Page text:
Israel’s offensive in Gaza is not likely in preparation for a strike on Iran’s nuclear facilities, though such a disastrous campaign cannot be dismissed.   Israeli feelings of being besieged from twin threats – external enemies and internal demographic changes – make it possible, if unlikely, that Israel might engage in otherwise counterproductive behavior.

In my last post, I looked at some of the strategic considerations for Israel in manning a ground campaign in Gaza versus its current airstrikes in terms of the costs of operating in the Arab Spring-thawed Middle East. Mostly, I was looking at its relationship with Egypt and just how far it would be willing to go without endangering the peace treaty. But it is worth pivoting east, as some have, to look at what this might mean in terms of Israel’s continuing confrontation with Iran.

Jerry Seib suggested in a Wall Street Journal blog post that Iran might have promoted HAMAS to attack Israel in order to tie them up militarily. Iran has, after all, been HAMAS’ main supplier of weapons, including the more advanced missiles seen over the last week. Then again, he also points out that this course might backfire and allow Israel to free itself of the HAMAS deterrent.

In short, this would be a stupid plan for Iran even if the assumed relationship between Iran and HAMAS were true. HAMAS is not a proxy for Iran in the same way that one could describe Hizballah – and even there, you run into problems thinking the relationship so unidirectional.

I think it likely that HAMAS wasn’t pressured by anyone (other than Israel) to resume its missile strikes. And its building of a better arsenal over the past year or so doesn’t have to stray beyond basic military precautions to make sense (those home-made mortars weren’t doing anything other than making potholes in the desert).

Others have  further speculated that the campaign in Gaza might be but a precursor to an offensive in Iran to destroy that country’s nuclear program. The logic goes that Iran supplied the advanced missiles to HAMAS as a deterrent against Israeli aggression, and so by dismantling that deterrent  Israel should feel more free to act directly against Iran.

I’m sure that Israel would feel much better knowing that Iran’s supply of arms to HAMAS has been weakened, but I don’t think that the situation is quite so simple. Deterrence probably was part of Iran’s reasons for supplying HAMAS, as it also supplies Hizballah and Islamic Jihad, as might the general theory that the enemy of my enemy is my friend; however, none of these are probably a large enough deterrence to stop Israel from striking Iran if it thought it could take our that country’s program. It after all did exactly that to Iraq and Syria.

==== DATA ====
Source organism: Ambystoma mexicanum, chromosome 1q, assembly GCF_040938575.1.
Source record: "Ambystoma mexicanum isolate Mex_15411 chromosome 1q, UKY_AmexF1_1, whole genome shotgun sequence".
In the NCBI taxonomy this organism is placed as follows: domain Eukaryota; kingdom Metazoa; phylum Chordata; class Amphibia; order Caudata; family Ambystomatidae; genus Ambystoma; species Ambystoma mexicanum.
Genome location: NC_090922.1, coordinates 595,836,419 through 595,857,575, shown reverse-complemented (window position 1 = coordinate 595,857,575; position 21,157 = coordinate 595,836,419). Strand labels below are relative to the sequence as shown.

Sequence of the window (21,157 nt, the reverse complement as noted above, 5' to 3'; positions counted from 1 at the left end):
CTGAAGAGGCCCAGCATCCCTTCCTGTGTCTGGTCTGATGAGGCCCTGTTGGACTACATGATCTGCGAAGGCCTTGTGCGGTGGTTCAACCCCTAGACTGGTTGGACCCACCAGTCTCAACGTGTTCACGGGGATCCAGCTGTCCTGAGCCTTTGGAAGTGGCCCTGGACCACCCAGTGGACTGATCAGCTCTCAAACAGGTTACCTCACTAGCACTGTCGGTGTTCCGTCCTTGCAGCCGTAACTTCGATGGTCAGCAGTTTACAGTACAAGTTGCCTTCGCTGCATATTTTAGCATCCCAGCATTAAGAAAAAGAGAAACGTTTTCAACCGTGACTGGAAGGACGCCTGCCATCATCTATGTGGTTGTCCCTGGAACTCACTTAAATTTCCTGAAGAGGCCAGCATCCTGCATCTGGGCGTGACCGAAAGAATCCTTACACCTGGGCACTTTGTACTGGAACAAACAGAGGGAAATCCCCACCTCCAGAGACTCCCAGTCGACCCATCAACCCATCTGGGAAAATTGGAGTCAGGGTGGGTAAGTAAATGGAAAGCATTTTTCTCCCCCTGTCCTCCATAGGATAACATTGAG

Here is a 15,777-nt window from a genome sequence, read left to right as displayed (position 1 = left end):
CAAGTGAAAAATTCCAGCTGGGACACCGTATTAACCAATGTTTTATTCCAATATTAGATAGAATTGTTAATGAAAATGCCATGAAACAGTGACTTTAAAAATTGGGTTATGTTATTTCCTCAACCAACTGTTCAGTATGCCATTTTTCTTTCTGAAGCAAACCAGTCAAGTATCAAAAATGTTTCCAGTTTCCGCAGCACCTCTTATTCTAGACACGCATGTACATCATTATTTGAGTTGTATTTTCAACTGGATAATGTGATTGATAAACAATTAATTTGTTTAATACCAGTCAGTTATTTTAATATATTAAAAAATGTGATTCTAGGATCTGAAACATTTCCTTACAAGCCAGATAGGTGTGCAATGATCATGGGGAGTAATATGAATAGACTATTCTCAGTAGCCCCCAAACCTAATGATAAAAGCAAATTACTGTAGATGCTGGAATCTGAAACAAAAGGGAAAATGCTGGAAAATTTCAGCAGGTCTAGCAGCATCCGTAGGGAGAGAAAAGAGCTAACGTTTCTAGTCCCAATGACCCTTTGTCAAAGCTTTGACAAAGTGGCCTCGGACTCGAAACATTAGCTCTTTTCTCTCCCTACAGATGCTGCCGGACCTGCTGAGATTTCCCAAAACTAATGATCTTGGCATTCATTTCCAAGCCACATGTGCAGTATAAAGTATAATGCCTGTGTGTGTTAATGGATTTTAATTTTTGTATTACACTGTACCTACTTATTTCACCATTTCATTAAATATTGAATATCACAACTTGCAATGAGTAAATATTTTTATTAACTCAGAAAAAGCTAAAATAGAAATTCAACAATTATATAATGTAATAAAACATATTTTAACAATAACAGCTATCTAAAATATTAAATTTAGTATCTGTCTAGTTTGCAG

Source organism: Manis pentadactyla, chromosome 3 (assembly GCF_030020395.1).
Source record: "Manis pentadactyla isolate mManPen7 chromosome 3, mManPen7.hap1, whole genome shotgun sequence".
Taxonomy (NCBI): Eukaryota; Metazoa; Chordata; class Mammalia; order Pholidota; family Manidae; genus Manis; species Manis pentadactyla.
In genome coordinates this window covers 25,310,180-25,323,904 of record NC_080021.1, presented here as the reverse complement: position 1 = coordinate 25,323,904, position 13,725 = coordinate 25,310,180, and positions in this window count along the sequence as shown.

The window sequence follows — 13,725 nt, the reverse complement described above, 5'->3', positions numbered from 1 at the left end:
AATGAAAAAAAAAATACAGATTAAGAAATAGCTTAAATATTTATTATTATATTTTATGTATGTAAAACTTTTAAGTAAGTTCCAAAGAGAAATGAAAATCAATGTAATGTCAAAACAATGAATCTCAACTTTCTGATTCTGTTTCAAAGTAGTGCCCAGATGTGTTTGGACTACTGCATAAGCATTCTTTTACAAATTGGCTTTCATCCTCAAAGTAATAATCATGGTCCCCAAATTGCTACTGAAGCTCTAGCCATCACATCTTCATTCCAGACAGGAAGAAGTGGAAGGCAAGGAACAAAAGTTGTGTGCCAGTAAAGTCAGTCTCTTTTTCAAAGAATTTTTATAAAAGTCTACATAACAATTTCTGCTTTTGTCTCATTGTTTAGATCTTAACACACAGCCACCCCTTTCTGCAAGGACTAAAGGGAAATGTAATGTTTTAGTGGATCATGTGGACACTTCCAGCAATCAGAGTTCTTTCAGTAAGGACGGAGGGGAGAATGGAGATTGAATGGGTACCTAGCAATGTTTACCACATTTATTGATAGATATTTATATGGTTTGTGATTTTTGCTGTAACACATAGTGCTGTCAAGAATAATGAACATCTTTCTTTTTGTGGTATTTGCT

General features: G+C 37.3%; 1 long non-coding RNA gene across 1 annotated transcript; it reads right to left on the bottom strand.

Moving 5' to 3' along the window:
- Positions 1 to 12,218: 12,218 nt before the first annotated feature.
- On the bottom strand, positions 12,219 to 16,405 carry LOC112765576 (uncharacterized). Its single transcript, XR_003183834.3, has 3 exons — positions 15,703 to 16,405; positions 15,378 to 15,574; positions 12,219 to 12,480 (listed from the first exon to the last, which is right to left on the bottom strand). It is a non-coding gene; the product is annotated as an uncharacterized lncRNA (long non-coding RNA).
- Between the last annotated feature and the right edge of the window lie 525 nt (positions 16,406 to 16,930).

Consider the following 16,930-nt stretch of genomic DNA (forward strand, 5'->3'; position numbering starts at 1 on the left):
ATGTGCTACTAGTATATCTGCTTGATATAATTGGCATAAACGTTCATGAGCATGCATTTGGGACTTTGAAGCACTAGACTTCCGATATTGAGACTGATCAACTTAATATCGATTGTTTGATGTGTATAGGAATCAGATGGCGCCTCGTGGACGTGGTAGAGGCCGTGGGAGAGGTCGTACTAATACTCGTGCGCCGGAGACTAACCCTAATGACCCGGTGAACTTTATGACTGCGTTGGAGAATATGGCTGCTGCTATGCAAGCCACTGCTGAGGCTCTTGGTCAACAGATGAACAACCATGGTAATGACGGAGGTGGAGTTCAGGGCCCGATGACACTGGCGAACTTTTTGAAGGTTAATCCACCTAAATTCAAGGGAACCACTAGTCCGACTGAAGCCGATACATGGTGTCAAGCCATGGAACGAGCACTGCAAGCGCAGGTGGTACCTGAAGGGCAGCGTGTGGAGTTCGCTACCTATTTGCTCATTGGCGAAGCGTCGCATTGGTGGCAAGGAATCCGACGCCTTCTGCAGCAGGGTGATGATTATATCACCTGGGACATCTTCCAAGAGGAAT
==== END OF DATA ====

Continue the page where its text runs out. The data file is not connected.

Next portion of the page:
The largest deterrence to Israel in striking Iran is that Iran’s program is much bigger, more complex, more advanced, and better defended than either Syria or Iraq’s programs were. A full-on war effort by Israel would be unlikely to do more than set Iran back a few months or maybe a year.

The second biggest deterrence to Israel is the US, which thus far has managed to hold its ally back from the brink. But the US is limited in its ability to do this, and Israel is spurred on to action by domestic political interests as well as security concerns.

That same mixture of concern for security and political machination also goes far towards explaining Israel’s offensive in Gaza on its own. Israel has always verged on paranoia in its foreign policy, and the Tip O’Neill axiom that all politics are local is far more true of Israel than it ever was for the US. It is evident in its concern over Iran’s nuclear program and in HAMAS’ rocket campaign, neither of which could ever constitute a existential threat. That said, Israel’s paranoia is occasionally justified, and it has fought its fair share of defensive wars over the years.

Politically, Israel has seen a massive shift towards the right – defined in Israel between Hawks and Doves – in the last decade, in part because of structural considerations that gives inordinate political weight to fringe groups and in part due to demographic changes that threaten to to make Jews a minority. Feelings of being besieged from twin threats make it possible, if unlikely, that Israel might engage in otherwise counterproductive behavior. So we can’t rule out an Israeli strike on Iran, but we can be reasonably sure that whatever its motivations in Gaza, preparing the ground for a strike on Iran isn’t among them.